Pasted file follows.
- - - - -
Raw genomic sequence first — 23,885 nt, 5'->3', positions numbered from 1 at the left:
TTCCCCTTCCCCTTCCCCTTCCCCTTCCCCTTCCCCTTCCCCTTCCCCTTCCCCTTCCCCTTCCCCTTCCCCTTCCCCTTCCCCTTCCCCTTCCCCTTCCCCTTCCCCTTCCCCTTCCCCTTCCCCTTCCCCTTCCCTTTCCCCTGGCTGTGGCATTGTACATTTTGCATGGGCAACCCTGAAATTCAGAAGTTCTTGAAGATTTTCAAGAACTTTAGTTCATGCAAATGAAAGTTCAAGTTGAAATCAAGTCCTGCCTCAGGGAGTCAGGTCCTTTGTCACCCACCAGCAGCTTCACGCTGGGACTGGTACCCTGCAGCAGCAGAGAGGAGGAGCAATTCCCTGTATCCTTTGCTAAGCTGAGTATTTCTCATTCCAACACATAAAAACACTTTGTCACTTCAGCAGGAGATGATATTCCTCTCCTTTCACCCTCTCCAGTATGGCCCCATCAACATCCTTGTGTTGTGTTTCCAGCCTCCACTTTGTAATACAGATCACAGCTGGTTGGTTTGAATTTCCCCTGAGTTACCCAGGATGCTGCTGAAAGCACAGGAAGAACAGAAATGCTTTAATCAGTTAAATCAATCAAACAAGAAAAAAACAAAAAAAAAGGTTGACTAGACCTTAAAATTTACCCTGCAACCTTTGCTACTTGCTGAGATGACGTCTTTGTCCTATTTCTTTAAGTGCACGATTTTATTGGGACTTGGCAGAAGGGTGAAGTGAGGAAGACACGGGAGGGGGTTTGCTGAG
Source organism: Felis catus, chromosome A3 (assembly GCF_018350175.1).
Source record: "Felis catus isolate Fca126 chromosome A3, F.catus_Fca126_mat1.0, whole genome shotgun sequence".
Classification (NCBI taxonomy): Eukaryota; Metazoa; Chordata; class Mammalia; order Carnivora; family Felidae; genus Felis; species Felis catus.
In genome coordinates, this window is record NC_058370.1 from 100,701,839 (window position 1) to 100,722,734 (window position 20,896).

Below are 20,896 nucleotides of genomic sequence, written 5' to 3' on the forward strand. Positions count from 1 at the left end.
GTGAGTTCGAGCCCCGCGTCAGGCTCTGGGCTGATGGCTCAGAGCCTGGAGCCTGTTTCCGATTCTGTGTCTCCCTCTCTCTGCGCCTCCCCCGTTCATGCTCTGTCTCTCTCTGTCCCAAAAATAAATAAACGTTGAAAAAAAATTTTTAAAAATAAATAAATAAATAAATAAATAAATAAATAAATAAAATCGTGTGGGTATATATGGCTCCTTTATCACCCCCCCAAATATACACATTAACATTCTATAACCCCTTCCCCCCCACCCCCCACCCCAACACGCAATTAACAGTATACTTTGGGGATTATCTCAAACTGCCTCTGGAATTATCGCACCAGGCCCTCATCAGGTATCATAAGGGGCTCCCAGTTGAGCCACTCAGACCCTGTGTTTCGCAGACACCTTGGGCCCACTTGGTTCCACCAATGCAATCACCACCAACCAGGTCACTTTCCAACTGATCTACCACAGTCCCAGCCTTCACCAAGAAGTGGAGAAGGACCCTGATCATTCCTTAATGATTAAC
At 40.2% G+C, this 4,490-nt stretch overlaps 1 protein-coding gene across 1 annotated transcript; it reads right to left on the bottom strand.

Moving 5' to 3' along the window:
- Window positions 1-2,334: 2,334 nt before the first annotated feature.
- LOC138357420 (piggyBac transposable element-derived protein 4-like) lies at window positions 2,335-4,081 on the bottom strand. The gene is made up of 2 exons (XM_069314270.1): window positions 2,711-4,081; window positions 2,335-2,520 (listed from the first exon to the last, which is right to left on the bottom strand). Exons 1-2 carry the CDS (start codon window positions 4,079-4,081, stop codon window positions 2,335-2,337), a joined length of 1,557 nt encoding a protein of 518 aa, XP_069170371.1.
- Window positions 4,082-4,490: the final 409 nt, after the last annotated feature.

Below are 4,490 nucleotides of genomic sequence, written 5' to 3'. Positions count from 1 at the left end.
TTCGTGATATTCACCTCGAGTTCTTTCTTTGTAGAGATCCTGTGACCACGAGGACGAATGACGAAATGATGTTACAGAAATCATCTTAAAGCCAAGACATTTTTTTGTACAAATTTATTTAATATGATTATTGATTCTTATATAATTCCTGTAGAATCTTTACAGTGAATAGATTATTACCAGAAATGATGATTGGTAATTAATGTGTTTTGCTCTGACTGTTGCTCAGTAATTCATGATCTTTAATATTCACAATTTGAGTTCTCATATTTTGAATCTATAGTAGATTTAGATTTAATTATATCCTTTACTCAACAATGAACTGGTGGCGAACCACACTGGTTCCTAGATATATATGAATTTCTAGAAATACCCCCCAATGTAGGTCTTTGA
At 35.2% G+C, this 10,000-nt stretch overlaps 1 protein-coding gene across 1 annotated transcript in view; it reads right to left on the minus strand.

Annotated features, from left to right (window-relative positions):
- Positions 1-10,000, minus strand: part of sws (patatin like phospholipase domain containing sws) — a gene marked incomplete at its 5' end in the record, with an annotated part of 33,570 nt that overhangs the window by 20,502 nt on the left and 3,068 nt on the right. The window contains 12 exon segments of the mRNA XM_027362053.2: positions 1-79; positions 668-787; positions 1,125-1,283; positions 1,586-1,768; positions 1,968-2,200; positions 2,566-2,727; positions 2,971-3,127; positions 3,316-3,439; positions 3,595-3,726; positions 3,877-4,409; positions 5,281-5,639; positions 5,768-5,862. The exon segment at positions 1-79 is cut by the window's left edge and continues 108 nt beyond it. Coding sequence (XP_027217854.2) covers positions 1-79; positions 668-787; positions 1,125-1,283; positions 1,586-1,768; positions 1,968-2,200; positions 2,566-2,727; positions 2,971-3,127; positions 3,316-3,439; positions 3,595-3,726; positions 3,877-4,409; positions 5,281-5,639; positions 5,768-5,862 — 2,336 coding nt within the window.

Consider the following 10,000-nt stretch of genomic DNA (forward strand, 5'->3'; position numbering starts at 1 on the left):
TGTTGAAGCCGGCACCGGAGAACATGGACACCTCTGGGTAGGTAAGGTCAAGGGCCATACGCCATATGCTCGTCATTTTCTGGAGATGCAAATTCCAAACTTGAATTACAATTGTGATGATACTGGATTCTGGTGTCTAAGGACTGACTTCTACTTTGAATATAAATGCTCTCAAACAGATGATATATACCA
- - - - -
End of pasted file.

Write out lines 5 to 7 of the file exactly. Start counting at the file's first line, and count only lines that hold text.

Classification (NCBI taxonomy): Eukaryota; Metazoa; Chordata; class Mammalia; order Carnivora; family Felidae; genus Felis; species Felis catus.
In genome coordinates, this window is record NC_058370.1 from 100,701,839 (window position 1) to 100,722,734 (window position 20,896).

Below are 20,896 nucleotides of genomic sequence, written 5' to 3' on the forward strand. Positions count from 1 at the left end.